Field of Dreams lied to us. A generation of people were told that if you build it, people will come. A lie by lying liars.
Also, Iowa, while very nice, is theologically not all that close to heaven.
Similarly, we were told a better mousetrap would cause a stampede of purchasers. Yet there’s still the one that threatens to sever a digit every time I try to set it.
This is not to say that quality doesn’t matter. That’s too cynical even for me. But quality content with marketing will beat quality content without marketing just as surely as a Smith and Wesson beats four aces.
So, how do you market your content?
Search engine optimization. If you write your content, then sit down to do your search engine marketing, you’ve already lost. Ideally, you will have already looked through what people are looking for in your category, as we recommended Tuesday. You will have woven those terms and phrases into your content. Now, you have a platform from which to further optimize. Make sure your partners are linking to your content, as link popularity is still a key indicator of quality.
Similarly, I like to go to other people’s content that is related and complementary to my own and comment on the piece, complementing their content and linking to my own. Always practice good etiquette when doing this: you want to make sure you are doing as much to promote the person you are commenting on as you are getting, including linking to them from your own content.
Search engine marketing. If your content is converting well, add it to your Google Grant under all of your relevant search terms. You want to make sure that people who are looking for your type of content are able to find your specific content.
Social media. Yes, I said yesterday not to create content for social media. I meant that you shouldn’t only be posting things on Facebook or LinkedIn, where the rules and the audience are not your own. But as long as you have friends/connections on these platforms, be sure to post your content here, linking through to your own site and resources.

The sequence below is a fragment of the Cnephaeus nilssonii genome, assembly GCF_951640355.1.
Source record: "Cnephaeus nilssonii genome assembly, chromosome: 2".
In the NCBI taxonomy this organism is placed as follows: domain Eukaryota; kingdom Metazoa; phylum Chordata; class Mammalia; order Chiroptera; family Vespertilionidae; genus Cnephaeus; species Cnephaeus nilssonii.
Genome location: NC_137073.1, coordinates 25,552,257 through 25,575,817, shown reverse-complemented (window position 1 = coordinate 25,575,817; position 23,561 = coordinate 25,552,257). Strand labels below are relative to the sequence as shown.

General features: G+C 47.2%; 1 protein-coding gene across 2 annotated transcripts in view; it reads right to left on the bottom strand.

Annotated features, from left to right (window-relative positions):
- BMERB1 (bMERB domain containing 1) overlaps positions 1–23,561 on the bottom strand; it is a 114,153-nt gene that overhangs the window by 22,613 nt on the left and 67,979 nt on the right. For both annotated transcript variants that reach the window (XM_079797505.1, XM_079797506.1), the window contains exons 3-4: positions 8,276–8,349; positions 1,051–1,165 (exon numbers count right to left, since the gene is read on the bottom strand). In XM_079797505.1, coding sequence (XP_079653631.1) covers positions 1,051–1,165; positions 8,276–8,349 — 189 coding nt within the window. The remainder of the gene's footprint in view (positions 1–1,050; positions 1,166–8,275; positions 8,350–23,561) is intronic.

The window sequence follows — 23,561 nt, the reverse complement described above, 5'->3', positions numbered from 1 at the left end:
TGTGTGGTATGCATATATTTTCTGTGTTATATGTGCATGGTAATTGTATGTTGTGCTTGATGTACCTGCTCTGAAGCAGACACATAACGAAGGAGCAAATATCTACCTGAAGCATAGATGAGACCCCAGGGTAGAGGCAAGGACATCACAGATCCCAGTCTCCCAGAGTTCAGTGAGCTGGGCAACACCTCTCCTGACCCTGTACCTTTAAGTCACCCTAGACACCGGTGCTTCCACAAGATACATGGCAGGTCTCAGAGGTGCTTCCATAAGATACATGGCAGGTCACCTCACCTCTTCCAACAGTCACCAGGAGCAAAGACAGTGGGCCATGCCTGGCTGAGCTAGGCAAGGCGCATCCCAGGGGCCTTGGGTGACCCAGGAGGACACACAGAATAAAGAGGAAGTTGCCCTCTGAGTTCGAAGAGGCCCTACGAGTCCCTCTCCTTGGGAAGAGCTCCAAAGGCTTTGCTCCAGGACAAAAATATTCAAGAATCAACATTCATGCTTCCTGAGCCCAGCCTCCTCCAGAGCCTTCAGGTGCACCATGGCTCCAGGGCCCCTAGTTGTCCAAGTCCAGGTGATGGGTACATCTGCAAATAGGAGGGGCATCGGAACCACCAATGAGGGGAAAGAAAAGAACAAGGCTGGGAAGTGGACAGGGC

Other content. As you become an effective content creator, you’ll notice that your podcast promotes your blog, your blog promotes your newsletter, your newsletter has a video in it, and that video asks people to subscribe to your podcast. This is not only natural, but meritorious. If you’ve taken the idea of fractal content creation, your topics will be related to each other enough that you can legitimately say “if you liked this blog post on conflict diamonds, you might also like to download our white paper on the largest offenders.”
One of the underrated ways for getting nonprofit donations is filling a need for your potential donor. If, each day, you are only getting donations from the people who intended to give you money at the beginning of that day, you are missing out on significant opportunities.
Rather, a person will come to your site wanting to see if their spouse has the disease your cause is trying to cure. You will help diagnose the disease. You offer a brochure about dealing with that disease and the person accepts. You email them the brochure. Then, as part of your welcome, you check in with them to see if they need anything else. They look for, and find, specialists in their area. Then, after you’ve helped them get what they need, them making a donation to you seems like the most natural thing in the world.
Your content is its own journey: you want to take people through journeys one step at a time. You can try to plan them, but people will likely choose large parts of it themselves.
To the point we made yesterday, blogs of 400+ posts get more traffic because content supports content. In the publishing world, when an author has a new book (or in the case of James Patterson, ten new books), sales of their previous books increase because more people are discovering the old books. So the best part of content marketing is that your content will help your content succeed.
But we also need to make sure your content helps you reach your goal. We’ll complete our (first) content marketing journey tomorrow, with how to create content that converts. After all, it’s great that content supports content, but someone has to pay the light bill and vacuum out the Internet tubes every so often.